Anaesthetics and intensive care medicine in-depth review

Anaesthetics and intensive care medicine in-depth review


On 26 February, 2015, we published an in-depth review of the anaesthetics and intensive care medicine (ICM) workforce in England. Jointly commissioned by Health Education England (HEE) and the Department of Health (DH), the review identifies key drivers of demand and supply that could affect the anaesthetics and ICM workforces over the next 20 years.

Our research suggests that by 2033:

  • Demand based on population growth and demographic changes alone is projected to increase by 25 per cent, although CfWI stakeholders have cautioned that there could be a potential larger increase of up to 4.7 per cent annually due to rising average need.
  • Supply based on current conditions with no changes to key modelling assumptions is projected to increase by 31 per cent.
  • Therefore, while there may be sufficient workforce supply to meet patient demand resulting solely from the growing, ageing population the uncertainty about future demand (illustrated by our range of scenario projections) points to a need for regular reviews.

Our main suggestions are:

  • HEE considers continuing to fill the current number of higher specialty trainee (ST3) posts for anaesthetists and intensivists in England to minimise the risk of short-term undersupply.
  • A further workforce stocktake of anaesthetics and ICM should be undertaken in two to three years’ time.
  • HEE considers working with service commissioners and the relevant specialties and professions to consider ways in which changes to the clinical skill mix might help manage the increasing perioperative role.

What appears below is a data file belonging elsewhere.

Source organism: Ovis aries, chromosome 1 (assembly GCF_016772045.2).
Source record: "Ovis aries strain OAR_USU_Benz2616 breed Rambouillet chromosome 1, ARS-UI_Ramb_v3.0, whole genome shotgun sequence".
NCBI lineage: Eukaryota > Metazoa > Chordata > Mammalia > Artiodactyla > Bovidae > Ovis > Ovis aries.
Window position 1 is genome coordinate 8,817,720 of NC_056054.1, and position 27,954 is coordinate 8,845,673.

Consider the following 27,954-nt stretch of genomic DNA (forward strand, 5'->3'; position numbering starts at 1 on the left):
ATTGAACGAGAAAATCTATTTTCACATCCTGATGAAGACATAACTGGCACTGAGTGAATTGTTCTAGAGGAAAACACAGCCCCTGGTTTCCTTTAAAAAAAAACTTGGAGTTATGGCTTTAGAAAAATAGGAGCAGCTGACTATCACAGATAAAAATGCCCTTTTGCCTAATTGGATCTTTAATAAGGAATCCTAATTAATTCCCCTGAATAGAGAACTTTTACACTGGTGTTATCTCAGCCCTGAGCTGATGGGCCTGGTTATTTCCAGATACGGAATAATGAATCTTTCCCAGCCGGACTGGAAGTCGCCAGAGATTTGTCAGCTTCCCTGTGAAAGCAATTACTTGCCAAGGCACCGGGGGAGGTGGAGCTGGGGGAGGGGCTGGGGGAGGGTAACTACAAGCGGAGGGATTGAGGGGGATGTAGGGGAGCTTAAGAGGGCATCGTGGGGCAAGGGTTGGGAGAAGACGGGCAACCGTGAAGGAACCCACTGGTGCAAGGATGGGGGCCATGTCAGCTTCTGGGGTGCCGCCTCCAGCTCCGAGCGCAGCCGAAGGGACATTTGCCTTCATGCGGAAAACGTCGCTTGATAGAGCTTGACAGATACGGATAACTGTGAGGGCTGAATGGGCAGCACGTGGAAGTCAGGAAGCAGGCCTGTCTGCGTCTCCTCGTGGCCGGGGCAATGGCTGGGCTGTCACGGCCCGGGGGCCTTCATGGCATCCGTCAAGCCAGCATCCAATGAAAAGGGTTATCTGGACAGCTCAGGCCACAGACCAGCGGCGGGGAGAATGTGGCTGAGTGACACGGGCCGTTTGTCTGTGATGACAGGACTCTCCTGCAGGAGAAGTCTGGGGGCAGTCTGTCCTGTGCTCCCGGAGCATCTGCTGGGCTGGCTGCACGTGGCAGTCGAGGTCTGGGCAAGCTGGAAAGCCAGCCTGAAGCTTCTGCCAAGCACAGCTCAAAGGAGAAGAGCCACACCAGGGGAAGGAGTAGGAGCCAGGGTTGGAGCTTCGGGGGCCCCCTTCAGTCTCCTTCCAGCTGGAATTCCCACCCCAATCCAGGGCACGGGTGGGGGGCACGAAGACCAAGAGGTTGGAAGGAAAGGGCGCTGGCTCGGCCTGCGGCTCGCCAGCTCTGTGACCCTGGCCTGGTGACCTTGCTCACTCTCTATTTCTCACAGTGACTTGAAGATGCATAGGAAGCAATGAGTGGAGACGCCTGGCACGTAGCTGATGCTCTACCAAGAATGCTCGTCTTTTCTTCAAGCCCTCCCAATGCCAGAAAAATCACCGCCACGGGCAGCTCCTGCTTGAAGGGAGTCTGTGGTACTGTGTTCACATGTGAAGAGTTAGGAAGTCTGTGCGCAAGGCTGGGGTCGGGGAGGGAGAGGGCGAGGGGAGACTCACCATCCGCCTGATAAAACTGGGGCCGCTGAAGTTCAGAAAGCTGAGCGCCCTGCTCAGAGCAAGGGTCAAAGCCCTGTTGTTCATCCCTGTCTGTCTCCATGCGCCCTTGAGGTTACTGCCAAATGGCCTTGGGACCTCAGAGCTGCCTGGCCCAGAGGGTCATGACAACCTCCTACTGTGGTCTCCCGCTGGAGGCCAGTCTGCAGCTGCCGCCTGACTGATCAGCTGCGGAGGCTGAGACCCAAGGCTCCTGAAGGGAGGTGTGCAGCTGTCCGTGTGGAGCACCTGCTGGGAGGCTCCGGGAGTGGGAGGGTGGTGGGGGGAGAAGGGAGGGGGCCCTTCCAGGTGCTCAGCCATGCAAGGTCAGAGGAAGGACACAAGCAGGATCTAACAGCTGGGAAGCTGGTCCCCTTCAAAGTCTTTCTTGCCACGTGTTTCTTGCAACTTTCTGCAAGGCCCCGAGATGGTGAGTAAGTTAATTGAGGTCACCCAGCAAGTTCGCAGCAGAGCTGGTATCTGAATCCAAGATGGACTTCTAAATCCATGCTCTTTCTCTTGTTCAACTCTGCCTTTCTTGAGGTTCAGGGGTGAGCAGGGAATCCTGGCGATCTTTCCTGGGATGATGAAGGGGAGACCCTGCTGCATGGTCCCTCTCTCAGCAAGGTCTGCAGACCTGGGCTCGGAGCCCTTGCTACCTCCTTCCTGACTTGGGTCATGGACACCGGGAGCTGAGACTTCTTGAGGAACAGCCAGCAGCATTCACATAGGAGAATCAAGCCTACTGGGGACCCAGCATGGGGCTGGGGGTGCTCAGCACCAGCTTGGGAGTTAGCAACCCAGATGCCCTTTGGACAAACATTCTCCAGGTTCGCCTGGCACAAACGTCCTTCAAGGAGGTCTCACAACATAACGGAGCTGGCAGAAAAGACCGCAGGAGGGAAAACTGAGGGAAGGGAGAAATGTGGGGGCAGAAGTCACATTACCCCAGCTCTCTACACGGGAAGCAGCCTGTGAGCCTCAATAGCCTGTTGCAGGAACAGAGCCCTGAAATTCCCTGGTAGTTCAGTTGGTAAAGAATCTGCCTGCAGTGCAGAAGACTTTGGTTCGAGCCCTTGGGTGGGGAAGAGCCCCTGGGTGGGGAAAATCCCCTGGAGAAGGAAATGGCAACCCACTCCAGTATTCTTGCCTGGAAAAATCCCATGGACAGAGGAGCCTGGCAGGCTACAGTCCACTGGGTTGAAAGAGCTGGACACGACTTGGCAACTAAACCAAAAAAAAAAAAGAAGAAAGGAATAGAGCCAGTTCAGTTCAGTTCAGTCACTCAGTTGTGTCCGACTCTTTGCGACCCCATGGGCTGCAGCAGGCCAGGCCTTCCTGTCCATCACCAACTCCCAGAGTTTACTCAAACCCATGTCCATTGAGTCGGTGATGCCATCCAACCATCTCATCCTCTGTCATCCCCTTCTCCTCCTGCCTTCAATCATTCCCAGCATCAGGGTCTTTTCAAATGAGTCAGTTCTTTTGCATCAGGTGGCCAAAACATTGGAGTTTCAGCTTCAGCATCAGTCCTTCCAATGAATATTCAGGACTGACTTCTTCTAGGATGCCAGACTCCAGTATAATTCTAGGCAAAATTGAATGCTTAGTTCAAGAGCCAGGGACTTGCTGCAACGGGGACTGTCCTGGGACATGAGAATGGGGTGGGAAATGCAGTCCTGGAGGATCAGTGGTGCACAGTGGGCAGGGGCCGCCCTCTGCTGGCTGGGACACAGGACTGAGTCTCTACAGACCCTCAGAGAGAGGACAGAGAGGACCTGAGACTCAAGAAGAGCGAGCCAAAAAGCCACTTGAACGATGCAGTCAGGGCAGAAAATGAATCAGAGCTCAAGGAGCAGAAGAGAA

The report has been provided to Health Education England and the Department of Health, and will help inform the decisions they make as part of their annual workforce planning process.  The report provides a range of possible scenarios that could be considered alongside other emerging evidence to refine the assumptions and produce a clearer picture of likely future supply and demand. The CfWI has modelled possibilities, and these can then inform discussion amongst any stakeholder group that plans workforces in these vital areas.

Anaesthetics is the largest hospital-based medical specialty. Consultants grouped under anaesthetics in the published Health and Social Care Information Centre data account for 16 per cent of the total NHS consultant workforce on a full-time equivalent (FTE) basis in England. The consultant workforce FTE in this broad anaesthetics group has grown substantially during the last decade, up by 54 per cent from 2003 to 2013.

Training in ICM was traditionally undertaken as part of a joint programme with another specialty, mainly anaesthetics, but from 2012 the training pathway for ICM changed so that trainees can choose to work towards dual CCTs or opt for a single CCT in ICM. The majority of the ICM consultant service is delivered by individuals who also provide anaesthetics service and may have been coded as anaesthetists.

Read the full report here: